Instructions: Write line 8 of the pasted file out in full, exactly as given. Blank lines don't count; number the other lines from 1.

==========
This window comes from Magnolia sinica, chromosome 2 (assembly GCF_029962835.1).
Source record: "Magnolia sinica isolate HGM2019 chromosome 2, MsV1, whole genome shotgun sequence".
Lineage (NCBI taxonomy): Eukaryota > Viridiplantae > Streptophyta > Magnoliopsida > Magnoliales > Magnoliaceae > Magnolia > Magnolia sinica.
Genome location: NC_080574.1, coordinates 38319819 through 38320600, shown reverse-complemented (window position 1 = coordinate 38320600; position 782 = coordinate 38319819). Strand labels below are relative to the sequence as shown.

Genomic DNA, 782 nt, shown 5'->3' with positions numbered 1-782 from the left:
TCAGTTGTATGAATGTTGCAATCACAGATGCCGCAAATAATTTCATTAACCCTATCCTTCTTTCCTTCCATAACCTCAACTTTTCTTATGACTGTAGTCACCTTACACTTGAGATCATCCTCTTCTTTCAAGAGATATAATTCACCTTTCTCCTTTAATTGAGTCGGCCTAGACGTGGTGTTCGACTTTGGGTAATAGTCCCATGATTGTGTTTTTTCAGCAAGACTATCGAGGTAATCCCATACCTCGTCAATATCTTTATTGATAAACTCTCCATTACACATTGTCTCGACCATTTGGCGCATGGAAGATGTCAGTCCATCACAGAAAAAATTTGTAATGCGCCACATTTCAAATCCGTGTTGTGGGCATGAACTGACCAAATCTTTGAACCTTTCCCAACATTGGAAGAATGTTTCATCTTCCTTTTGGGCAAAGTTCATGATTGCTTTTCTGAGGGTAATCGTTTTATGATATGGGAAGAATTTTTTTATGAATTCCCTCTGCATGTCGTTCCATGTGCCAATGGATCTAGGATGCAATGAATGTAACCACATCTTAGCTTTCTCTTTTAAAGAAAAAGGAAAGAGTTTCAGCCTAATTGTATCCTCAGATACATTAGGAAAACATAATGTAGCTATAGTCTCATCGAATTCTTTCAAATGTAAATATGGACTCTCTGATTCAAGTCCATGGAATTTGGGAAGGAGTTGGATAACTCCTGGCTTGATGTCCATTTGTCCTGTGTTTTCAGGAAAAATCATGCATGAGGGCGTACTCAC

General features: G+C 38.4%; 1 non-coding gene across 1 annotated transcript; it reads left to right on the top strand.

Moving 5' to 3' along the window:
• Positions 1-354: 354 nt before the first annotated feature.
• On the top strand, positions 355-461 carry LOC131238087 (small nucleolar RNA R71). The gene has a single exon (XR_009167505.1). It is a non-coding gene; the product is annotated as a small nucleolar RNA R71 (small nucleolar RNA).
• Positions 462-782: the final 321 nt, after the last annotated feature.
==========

Moving 5' to 3' along the window: